This morning I tried out Aweditorium, a pretty sick music discovery app for the iPad. You start panning over a huge grid of dimmed out artist thumbnails. In the top left you can see dots representing other users, showing you where they are located on the grid in real-time. To start listening to a song, you tab the thumbnail.
Once you’re listening to a song you can view real-time song lyrics, share on Facebook and Twitter, view video interviews, and watch full-screen music videos for the songs. You can always watch Pop-Up-Video style factoids about the artists while you listen. In just a few minutes I had fallen in love with a couple groups I had never heard before.
Aweditorium combines a novel interface with rich media and tons of information about what you’re listening to. It’s a fun and rewarding experience.
This is a beautiful example of the Canon 5D MarkII‘s video capabilities. Nine Inch Nails is posting several HD videos of their live performances up on Vimeo on their official account. Below is footage of Burn performed in Melborne. The effect you see from the strobes has to do with the 5D’s rolling shutter, but apparently plagues many other video cameras, and isn’t necessarily a major point against the 5D. The effect actually grew on me as I watched the video… it reminded me of having old film come out of sync with the shutter, and it matches the industrial grunge asthetic of NIN.
I’ve got a pretty solid idea of what I want my next camera to be.
This may be old news to some, but it dawned on me to check for this a few minutes ago, and I was excited to see that it works exactly as I had hoped.
The [amazing] music site Last.fm has an events calendar system. Each artist page has an events listing, showing you when they’re playing where. There’s a great social networking mechanism where you can say that you plan to attend an event. You can see other users who are going, and there’s a message board for posting notes about the event. There’s even a unique Flickr tag for each event, and photos posted with that tag will automatically show up on that event’s page on Last.fm. As a user, you get an events calendar on the Last.fm site, but you’re planned events aren’t stuck there.
At the top of your events page there’s a iCal sync link. Click that link will add a subscription to your iCal that will auto update your calendar with your planned events. This is killer, the exact type of information freedom that we’ve come to expect from cutting edge sites. I recently found that it is possible to export Facebook events into iCal, but it looks like a one-time syncronization, and will have to be repeated as you add new events in Facebook. Last.fm, however, will automatically update your calendar, which makes the whole transaction seamless to the user.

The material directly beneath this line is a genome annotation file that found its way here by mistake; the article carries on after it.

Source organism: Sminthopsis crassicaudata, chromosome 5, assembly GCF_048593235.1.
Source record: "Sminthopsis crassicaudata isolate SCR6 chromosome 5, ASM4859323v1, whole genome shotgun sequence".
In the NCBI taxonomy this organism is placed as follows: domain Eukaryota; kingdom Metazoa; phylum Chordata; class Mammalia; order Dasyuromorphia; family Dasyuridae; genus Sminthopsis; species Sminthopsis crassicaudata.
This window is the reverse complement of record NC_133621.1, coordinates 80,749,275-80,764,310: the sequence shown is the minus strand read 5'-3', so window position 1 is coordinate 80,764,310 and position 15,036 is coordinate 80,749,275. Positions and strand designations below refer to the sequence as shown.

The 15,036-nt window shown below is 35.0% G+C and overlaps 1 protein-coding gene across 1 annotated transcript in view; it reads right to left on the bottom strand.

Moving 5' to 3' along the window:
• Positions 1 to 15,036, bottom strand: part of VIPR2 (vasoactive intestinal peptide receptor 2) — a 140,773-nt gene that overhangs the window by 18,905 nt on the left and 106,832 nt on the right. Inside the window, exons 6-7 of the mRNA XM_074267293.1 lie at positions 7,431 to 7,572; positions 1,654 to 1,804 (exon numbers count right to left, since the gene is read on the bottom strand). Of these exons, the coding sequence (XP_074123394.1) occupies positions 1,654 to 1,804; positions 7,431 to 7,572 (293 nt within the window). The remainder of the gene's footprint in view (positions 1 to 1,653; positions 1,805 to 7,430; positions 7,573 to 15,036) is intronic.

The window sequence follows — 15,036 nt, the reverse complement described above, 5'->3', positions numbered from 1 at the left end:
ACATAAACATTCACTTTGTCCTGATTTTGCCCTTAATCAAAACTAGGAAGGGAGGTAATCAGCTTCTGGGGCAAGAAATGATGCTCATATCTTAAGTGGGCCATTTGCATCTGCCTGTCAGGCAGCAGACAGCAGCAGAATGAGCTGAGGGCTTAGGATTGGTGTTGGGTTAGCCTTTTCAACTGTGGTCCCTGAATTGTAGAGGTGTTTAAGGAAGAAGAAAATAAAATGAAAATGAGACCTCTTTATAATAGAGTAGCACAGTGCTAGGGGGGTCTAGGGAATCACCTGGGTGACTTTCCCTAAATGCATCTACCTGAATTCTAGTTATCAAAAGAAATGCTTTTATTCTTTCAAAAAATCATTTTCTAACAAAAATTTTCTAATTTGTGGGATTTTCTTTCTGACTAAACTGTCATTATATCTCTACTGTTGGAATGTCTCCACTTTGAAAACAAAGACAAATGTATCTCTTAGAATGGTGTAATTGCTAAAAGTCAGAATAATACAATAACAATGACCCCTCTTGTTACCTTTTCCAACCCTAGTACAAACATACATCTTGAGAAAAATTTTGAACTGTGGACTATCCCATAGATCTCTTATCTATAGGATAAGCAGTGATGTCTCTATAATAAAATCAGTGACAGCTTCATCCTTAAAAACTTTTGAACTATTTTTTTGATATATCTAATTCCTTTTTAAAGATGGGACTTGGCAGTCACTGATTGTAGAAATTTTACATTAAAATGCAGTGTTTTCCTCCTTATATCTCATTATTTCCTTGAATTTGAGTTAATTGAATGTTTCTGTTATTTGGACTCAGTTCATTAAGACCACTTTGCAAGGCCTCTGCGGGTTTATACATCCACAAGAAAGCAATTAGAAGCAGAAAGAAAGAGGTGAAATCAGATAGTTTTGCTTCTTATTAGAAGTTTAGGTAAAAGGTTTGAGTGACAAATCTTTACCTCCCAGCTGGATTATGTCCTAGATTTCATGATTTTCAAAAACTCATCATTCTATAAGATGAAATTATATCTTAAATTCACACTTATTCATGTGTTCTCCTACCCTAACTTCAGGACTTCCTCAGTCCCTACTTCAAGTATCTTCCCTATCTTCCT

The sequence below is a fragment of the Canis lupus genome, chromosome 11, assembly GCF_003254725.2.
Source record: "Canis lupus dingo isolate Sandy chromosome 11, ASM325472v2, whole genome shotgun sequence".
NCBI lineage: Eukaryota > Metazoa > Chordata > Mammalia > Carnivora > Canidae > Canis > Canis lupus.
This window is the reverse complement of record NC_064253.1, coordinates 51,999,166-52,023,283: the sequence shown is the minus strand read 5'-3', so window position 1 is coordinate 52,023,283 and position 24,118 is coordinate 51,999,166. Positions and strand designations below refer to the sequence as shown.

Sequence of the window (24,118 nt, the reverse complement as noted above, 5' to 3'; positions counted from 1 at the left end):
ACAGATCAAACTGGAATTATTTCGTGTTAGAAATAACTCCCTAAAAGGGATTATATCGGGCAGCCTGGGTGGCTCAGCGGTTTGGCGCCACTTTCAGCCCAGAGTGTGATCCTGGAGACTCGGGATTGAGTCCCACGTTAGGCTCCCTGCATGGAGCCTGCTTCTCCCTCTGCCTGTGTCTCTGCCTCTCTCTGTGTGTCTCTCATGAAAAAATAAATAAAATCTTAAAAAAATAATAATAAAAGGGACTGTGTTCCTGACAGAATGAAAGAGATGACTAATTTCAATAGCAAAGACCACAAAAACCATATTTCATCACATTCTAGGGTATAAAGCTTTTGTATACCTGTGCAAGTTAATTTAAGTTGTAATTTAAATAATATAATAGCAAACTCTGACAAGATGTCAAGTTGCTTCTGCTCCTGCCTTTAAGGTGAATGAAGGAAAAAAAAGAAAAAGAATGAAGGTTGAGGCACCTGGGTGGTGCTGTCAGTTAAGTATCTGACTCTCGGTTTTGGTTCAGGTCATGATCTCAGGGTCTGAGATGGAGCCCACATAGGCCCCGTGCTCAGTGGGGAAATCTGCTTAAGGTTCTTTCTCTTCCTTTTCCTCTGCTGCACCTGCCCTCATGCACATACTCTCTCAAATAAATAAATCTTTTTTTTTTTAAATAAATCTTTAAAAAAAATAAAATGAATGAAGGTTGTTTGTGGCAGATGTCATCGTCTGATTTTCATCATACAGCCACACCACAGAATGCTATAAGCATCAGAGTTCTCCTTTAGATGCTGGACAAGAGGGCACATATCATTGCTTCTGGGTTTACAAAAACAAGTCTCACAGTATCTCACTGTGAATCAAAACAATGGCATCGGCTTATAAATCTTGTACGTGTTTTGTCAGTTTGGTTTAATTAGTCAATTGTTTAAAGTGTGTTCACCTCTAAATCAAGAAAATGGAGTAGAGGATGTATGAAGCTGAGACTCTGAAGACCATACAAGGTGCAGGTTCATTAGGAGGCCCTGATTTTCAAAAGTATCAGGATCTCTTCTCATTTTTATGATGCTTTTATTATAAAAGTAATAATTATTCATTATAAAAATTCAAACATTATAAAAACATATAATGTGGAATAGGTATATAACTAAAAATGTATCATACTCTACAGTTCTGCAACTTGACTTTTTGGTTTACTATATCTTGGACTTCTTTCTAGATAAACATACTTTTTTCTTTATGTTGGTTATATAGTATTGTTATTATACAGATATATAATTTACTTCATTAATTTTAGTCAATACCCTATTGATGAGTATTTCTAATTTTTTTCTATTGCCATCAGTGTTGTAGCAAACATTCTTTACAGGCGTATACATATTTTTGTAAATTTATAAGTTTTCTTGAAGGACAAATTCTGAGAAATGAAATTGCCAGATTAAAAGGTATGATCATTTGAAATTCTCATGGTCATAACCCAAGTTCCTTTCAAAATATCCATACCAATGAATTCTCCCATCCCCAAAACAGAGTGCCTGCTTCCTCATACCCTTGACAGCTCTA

What other sites with “event” tools have this level of syncing?
[Update] Listen was quickly shut down by Sony. Since iPhone OS 2.0 came out, and the App Store has been launched, the best (in my experience) song identification app is now Shazam. [/Update]
Erica (you may see her posts over at The Unofficial Apple Weblog) is at it again… she has hacked together Listen, a native app that records a snippet of audio from the iPhone’s built-in speaker, and then goes online to identify the song. It’s in early development, but so far it has given me perfect results, and I’m subjecting it to more than Top 40. I’d LOVE to see Sam Steele integrate this into his MobileScrobbler app, so that you could grab a sample of a song around you and be at the song’s Last.fm page in seconds. Here’s a quick video I did to show the application in action.
There are quite a few other phones that have been able to do this for a while, I’m sure you’ve seen the Verizon commercials. However, I’m completely impressed by the community of developers hacking away at the iPhone and iPod Touch. They have been the only reason that the extremely bland (when stock) iPhone has become such an interesting device. I hope the official Apple Mobile OSX SDK gives developers easy access to the hardware. I know they’ve stated that it will be limited, but I’m hoping the limits aren’t too tight to allow this type of development.
[Update]: A couple Digg users have taken a look inside the application and found that it’s piggy-backing on Sony’s sound identification service for its own cell phones. It will be interesting to see how long the app can stay alive.
I was alerted about MobileScrobbler in a Twitter post by Wayne Sutton tonight. Ever since the day I got my iPhone, I felt like the always-on data connection could be put to some great music logging use. I’ve been using Last.fm to track my music listening habits for almost three years now, but whenever I leave the house my music goes unmonitored. I thought, could someone write an application to monitor music played on the iPhone and then report it to Last.fm with Edge or Wifi?
This is exactly what Sam Steele has done with MobileScrobbler. In my initial testing (just a few songs so far) the application reports songs instantly over both Wifi and Edge. The app will even work great for Touch users, as it currently stores 250 songs in the submission queue, so your play counts will be updated whenever you get to an open Wifi connection.
I don’t know if Last.fm tracking software exists for other media-centric phones, PalmOS, Windows Mobile, or Symbian systems. If not, I hope MobileScrobbler encourages the development of some. I love the fact that now my Last.fm profile is going to be so much more representational of what I’m listening to while away from home. Unfortunately, though, it’s another reason to leave my 60gig iPod at home and instead carry an 8gig sub-set of my music library. Audioscrobbler has the ability to log music listened to on your iPod using ‘Recently Played’, but it never works for me… must be something about how I mix computer listening and iPod listening time before syncing.